The national picture highlights some stark differences. The southeast coast and the northern prairie are rich in wetlands, but those landscapes don’t have a lot of extra nitrogen. In contrast, a large part of the country is lacking in wetlands yet contains 70% of the nation’s excess nitrogen. Much of this land is in the Mississippi River Basin, where wetlands were drained for agriculture and farmers now amply fertilize their fields. The same thing happened in California’s Central Valley.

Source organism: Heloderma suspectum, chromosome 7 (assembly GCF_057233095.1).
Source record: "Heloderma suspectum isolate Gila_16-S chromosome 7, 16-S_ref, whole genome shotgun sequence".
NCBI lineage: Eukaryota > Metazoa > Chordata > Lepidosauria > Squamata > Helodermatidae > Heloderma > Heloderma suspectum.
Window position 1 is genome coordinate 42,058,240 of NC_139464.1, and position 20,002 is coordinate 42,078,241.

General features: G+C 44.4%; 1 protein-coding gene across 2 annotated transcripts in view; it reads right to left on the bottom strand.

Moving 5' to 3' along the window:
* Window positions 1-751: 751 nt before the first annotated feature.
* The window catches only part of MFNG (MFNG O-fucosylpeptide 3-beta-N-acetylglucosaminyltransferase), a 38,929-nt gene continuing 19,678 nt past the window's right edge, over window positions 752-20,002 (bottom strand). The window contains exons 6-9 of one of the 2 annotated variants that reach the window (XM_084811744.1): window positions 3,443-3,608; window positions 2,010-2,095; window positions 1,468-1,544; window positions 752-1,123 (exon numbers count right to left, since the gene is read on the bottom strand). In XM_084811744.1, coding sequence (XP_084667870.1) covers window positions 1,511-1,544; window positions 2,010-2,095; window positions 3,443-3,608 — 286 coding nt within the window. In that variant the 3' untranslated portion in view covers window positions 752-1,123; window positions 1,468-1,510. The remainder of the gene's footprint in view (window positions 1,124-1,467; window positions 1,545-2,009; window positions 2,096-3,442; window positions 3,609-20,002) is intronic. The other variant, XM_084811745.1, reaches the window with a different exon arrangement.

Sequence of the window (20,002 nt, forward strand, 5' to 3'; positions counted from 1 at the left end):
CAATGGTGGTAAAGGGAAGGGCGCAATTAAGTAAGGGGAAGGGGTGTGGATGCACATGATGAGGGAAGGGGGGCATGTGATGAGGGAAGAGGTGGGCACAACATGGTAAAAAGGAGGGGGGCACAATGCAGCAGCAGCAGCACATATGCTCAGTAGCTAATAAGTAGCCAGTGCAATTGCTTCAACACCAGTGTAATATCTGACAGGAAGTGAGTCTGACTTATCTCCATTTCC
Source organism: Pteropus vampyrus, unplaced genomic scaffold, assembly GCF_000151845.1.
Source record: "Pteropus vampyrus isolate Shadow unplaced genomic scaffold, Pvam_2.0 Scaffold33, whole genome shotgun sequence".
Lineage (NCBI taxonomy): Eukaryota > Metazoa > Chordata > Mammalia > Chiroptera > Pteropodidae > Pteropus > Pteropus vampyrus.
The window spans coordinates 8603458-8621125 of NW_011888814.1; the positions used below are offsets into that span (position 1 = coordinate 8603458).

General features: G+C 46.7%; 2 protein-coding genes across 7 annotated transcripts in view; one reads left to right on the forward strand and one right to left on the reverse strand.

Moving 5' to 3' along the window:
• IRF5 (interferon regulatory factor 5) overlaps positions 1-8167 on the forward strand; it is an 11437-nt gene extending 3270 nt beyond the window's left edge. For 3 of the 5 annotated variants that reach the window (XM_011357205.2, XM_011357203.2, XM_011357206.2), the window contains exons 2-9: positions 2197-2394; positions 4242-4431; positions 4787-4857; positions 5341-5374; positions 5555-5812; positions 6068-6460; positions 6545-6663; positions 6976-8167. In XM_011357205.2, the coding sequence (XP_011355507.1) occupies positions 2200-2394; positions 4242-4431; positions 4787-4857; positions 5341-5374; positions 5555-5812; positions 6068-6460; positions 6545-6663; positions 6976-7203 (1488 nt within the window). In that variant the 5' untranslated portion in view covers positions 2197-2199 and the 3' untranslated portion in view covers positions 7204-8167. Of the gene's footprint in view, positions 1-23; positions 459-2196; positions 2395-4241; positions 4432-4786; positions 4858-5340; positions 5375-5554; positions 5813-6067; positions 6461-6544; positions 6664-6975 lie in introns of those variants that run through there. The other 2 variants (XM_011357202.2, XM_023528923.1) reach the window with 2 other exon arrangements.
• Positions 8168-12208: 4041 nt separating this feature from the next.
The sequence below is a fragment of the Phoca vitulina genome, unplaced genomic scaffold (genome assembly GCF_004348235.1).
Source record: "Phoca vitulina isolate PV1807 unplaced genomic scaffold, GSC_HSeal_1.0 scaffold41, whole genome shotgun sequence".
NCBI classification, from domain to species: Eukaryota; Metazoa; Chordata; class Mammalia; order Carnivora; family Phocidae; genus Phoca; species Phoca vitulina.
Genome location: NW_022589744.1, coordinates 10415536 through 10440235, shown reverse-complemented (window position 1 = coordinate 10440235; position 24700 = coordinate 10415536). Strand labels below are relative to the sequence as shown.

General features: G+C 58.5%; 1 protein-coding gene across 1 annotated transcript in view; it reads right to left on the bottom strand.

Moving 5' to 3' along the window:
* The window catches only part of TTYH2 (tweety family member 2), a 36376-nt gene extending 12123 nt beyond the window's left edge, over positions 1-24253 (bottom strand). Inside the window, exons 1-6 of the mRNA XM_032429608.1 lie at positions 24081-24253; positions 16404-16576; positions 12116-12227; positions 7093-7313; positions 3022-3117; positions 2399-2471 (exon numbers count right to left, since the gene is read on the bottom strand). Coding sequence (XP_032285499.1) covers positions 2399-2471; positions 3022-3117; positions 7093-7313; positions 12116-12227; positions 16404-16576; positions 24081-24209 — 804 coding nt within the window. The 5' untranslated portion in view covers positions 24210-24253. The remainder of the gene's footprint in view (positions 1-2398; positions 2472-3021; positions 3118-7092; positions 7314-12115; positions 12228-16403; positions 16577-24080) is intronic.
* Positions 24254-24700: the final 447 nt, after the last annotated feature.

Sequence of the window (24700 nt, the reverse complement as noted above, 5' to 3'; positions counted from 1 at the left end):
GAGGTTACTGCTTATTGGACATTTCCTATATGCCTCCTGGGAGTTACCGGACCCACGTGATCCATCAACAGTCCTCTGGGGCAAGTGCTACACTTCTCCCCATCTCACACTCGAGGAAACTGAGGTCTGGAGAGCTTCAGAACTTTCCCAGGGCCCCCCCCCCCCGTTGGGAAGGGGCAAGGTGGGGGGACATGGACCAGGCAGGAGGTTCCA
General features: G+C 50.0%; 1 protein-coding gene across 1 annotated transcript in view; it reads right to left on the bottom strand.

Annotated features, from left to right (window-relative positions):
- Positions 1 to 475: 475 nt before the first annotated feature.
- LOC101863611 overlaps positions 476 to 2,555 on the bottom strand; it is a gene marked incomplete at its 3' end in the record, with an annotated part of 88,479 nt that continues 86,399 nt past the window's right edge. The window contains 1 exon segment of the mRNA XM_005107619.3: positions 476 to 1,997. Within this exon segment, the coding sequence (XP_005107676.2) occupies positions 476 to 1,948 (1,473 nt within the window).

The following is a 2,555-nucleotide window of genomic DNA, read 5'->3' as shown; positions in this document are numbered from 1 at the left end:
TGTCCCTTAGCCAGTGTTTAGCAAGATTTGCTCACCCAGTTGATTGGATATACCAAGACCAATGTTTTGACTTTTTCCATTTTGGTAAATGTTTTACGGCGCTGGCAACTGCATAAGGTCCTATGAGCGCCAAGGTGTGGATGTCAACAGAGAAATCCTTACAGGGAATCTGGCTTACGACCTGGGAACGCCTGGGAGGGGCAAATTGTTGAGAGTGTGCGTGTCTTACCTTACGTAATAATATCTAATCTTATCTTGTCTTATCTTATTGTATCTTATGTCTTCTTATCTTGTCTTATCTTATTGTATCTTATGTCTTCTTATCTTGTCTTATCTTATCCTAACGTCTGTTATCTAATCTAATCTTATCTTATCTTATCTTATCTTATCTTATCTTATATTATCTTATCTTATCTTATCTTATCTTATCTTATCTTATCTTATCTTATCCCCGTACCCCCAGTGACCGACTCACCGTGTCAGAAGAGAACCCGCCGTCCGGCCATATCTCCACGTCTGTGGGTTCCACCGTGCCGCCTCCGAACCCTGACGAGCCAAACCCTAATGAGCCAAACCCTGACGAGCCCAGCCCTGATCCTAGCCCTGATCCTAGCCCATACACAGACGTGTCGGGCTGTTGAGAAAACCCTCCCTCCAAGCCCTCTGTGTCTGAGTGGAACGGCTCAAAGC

That broad pattern was already well known, but co-author Fred Cheng, also at UW, was able to quantify the benefit from remaining wetlands. In the Midwest, wetlands remove 439 kilotons of nitrogen that would otherwise make its way to the Gulf of Mexico. If those wetlands are drained and converted to agriculture, the Mississippi River would deliver 51% more nitrogen to the gulf. That’s a strong argument for protecting these remaining wetlands, the researchers say. “We have the potential of losing a lot of small wetlands,” Basu says, highlighting the weakening of federal regulations designed to protect wetlands in January by President Donald Trump’s administration. “Our numbers tell us this will severely impact the gulf.”